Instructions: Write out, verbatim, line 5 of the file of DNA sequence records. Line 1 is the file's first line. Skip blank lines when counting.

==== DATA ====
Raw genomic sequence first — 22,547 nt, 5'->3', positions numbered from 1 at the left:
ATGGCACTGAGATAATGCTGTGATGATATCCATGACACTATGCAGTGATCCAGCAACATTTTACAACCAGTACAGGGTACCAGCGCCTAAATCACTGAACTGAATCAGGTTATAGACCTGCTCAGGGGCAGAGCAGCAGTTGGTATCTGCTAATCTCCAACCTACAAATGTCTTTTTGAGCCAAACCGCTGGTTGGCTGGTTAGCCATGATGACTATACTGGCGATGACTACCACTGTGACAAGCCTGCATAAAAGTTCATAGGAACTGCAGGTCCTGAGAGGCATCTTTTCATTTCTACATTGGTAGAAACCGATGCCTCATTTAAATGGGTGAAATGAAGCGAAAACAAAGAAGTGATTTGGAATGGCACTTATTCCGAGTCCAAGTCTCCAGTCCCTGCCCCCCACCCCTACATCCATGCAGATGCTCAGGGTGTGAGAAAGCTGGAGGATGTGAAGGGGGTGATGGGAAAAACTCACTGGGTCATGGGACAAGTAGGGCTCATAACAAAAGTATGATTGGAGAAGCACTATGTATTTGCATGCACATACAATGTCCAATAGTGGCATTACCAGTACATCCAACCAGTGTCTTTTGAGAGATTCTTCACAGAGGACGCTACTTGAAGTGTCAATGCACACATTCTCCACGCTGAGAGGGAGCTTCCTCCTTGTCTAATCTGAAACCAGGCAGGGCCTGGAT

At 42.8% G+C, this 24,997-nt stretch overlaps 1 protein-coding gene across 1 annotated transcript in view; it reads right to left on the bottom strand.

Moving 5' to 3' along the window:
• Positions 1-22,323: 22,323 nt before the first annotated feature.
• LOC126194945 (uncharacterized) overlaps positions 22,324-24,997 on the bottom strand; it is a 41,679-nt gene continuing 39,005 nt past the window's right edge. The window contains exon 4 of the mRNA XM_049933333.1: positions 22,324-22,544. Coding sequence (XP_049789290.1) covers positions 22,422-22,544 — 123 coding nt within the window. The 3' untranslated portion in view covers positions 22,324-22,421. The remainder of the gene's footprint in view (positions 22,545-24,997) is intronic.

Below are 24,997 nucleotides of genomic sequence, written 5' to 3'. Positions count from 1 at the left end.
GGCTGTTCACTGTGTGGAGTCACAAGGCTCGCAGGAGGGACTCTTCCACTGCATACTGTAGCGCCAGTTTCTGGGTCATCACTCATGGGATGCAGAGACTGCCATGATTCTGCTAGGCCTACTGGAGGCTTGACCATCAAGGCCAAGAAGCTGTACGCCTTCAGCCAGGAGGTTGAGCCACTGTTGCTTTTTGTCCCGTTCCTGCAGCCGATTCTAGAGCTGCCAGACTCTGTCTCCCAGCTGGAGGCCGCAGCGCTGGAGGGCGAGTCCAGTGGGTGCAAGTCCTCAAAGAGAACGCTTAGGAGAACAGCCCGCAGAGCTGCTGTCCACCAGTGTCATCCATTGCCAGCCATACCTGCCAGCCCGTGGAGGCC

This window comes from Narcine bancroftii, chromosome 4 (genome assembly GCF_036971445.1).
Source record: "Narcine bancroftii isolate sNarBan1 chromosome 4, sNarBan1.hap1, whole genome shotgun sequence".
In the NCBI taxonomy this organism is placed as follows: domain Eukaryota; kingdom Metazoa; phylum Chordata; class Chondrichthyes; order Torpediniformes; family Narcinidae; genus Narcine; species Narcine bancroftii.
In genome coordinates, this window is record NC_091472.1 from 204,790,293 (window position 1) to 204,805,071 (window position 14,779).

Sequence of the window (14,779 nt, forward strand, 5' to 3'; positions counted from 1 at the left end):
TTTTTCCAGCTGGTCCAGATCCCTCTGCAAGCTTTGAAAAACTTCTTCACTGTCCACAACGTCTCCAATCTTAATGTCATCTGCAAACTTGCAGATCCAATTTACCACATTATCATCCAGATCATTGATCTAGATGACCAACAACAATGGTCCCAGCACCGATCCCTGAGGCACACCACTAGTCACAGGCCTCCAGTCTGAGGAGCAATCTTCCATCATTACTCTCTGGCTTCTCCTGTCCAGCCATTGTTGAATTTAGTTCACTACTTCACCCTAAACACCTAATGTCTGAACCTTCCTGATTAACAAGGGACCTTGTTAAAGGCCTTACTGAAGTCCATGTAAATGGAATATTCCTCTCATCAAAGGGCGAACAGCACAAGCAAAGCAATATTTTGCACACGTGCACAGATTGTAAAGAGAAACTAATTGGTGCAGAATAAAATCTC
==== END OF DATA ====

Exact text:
• Positions 1-22,323: 22,323 nt before the first annotated feature.